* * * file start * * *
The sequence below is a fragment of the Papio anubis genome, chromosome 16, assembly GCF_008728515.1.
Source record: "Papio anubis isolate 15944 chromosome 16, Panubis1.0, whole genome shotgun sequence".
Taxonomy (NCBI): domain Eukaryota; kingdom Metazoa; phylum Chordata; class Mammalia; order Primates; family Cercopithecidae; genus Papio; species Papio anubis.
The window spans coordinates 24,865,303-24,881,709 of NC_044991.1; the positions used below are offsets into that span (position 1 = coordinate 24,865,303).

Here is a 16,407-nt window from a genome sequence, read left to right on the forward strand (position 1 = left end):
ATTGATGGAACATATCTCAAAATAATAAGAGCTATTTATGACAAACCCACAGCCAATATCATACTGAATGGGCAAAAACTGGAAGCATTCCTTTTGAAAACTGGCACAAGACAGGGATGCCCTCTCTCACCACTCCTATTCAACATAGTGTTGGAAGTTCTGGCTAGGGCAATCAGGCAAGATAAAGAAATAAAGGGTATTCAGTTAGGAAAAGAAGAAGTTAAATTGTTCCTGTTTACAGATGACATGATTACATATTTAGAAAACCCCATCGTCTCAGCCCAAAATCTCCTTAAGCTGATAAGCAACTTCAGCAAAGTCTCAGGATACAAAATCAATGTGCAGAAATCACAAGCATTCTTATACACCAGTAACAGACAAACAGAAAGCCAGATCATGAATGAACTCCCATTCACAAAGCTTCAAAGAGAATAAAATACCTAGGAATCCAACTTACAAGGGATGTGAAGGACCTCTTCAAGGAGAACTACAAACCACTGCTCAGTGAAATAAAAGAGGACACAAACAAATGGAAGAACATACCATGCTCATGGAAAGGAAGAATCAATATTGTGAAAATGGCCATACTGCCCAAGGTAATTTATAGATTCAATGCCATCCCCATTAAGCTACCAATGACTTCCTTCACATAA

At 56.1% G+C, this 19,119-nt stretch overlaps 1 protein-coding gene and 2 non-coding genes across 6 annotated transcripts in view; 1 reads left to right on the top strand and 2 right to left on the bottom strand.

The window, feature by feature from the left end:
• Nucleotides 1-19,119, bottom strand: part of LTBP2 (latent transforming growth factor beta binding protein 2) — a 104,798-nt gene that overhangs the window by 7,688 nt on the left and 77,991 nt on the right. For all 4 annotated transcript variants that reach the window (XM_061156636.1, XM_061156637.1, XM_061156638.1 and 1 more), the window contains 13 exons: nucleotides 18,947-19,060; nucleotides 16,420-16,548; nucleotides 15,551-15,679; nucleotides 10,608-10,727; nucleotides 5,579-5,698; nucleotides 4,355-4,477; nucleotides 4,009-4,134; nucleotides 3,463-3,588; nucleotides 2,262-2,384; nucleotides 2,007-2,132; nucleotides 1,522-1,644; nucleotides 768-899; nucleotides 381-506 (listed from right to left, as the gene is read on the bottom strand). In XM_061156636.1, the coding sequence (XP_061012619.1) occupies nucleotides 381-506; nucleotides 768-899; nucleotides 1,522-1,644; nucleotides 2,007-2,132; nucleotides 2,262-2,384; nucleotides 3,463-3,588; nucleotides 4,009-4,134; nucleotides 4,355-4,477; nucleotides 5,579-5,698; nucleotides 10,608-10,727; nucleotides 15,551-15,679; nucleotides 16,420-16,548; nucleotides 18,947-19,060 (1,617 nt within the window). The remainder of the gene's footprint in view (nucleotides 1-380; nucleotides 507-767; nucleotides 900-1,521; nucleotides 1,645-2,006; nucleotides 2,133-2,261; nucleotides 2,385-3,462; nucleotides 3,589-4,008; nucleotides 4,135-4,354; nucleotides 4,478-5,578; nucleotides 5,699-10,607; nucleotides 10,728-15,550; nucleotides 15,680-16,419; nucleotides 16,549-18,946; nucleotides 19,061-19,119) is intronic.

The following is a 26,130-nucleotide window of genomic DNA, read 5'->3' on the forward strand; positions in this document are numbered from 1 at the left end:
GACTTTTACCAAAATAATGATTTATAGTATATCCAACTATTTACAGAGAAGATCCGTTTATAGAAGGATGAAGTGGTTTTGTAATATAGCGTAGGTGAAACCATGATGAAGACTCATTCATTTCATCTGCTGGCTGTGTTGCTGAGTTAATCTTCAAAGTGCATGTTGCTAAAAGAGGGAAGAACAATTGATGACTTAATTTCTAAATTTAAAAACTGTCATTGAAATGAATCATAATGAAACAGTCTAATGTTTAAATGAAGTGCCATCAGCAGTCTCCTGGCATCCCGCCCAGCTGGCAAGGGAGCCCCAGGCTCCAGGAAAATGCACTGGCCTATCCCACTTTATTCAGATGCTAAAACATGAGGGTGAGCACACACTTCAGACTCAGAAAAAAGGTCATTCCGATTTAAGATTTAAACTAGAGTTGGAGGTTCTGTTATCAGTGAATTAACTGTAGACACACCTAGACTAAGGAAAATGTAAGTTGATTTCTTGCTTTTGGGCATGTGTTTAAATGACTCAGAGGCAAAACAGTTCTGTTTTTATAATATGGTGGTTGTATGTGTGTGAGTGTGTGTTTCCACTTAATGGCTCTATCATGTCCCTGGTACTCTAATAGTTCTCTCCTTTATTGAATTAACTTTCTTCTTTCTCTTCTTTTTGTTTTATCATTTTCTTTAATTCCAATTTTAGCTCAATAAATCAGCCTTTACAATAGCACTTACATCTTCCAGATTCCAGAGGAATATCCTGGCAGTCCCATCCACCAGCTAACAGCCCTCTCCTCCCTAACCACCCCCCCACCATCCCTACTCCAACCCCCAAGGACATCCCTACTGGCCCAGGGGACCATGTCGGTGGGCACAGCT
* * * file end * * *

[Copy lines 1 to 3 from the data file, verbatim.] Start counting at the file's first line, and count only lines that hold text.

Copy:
The sequence below is a fragment of the Papio anubis genome, chromosome 16, assembly GCF_008728515.1.
Source record: "Papio anubis isolate 15944 chromosome 16, Panubis1.0, whole genome shotgun sequence".
Taxonomy (NCBI): domain Eukaryota; kingdom Metazoa; phylum Chordata; class Mammalia; order Primates; family Cercopithecidae; genus Papio; species Papio anubis.